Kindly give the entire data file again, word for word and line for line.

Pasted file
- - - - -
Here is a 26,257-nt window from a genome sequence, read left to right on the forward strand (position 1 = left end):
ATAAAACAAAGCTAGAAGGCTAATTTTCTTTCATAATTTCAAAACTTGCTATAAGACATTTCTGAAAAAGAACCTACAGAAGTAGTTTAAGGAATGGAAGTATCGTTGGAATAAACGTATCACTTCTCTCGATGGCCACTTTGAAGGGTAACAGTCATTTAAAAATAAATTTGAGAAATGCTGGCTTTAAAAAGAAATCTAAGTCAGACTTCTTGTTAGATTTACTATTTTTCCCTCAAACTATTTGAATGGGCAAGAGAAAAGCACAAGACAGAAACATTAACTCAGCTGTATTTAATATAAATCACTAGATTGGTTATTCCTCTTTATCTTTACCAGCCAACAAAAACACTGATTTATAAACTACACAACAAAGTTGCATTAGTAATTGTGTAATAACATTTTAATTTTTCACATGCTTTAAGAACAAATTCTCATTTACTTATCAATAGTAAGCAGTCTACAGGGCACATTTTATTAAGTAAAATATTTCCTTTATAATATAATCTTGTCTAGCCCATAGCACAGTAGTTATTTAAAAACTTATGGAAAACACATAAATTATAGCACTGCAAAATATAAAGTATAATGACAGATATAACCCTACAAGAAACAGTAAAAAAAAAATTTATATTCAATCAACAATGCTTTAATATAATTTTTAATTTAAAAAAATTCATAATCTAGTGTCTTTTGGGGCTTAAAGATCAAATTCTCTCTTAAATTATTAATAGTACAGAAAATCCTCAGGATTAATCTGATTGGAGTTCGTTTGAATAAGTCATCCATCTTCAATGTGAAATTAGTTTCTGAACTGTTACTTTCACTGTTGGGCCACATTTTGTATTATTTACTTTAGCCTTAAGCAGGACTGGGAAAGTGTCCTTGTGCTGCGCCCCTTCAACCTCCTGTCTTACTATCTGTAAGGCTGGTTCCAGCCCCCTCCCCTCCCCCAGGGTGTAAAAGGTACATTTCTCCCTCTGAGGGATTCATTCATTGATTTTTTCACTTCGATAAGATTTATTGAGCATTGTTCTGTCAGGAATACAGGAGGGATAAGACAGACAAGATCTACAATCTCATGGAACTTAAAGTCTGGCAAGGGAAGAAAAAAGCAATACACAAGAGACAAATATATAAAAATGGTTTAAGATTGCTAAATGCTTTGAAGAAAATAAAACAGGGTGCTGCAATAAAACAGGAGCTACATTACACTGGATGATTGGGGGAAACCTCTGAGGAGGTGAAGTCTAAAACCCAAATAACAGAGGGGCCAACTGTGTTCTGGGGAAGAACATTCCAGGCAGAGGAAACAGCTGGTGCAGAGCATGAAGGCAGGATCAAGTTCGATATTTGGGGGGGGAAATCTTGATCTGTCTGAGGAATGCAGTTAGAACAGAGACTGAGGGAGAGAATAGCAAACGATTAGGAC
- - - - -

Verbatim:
Here is a 26,257-nt window from a genome sequence, read left to right on the forward strand (position 1 = left end):
ATAAAACAAAGCTAGAAGGCTAATTTTCTTTCATAATTTCAAAACTTGCTATAAGACATTTCTGAAAAAGAACCTACAGAAGTAGTTTAAGGAATGGAAGTATCGTTGGAATAAACGTATCACTTCTCTCGATGGCCACTTTGAAGGGTAACAGTCATTTAAAAATAAATTTGAGAAATGCTGGCTTTAAAAAGAAATCTAAGTCAGACTTCTTGTTAGATTTACTATTTTTCCCTCAAACTATTTGAATGGGCAAGAGAAAAGCACAAGACAGAAACATTAACTCAGCTGTATTTAATATAAATCACTAGATTGGTTATTCCTCTTTATCTTTACCAGCCAACAAAAACACTGATTTATAAACTACACAACAAAGTTGCATTAGTAATTGTGTAATAACATTTTAATTTTTCACATGCTTTAAGAACAAATTCTCATTTACTTATCAATAGTAAGCAGTCTACAGGGCACATTTTATTAAGTAAAATATTTCCTTTATAATATAATCTTGTCTAGCCCATAGCACAGTAGTTATTTAAAAACTTATGGAAAACACATAAATTATAGCACTGCAAAATATAAAGTATAATGACAGATATAACCCTACAAGAAACAGTAAAAAAAAAATTTATATTCAATCAACAATGCTTTAATATAATTTTTAATTTAAAAAAATTCATAATCTAGTGTCTTTTGGGGCTTAAAGATCAAATTCTCTCTTAAATTATTAATAGTACAGAAAATCCTCAGGATTAATCTGATTGGAGTTCGTTTGAATAAGTCATCCATCTTCAATGTGAAATTAGTTTCTGAACTGTTACTTTCACTGTTGGGCCACATTTTGTATTATTTACTTTAGCCTTAAGCAGGACTGGGAAAGTGTCCTTGTGCTGCGCCCCTTCAACCTCCTGTCTTACTATCTGTAAGGCTGGTTCCAGCCCCCTCCCCTCCCCCAGGGTGTAAAAGGTACATTTCTCCCTCTGAGGGATTCATTCATTGATTTTTTCACTTCGATAAGATTTATTGAGCATTGTTCTGTCAGGAATACAGGAGGGATAAGACAGACAAGATCTACAATCTCATGGAACTTAAAGTCTGGCAAGGGAAGAAAAAAGCAATACACAAGAGACAAATATATAAAAATGGTTTAAGATTGCTAAATGCTTTGAAGAAAATAAAACAGGGTGCTGCAATAAAACAGGAGCTACATTACACTGGATGATTGGGGGAAACCTCTGAGGAGGTGAAGTCTAAAACCCAAATAACAGAGGGGCCAACTGTGTTCTGGGGAAGAACATTCCAGGCAGAGGAAACAGCTGGTGCAGAGCATGAAGGCAGGATCAAGTTCGATATTTGGGGGGGGAAATCTTGATCTGTCTGAGGAATGCAGTTAGAACAGAGACTGAGGGAGAGAATAGCAAACGATTAGGAC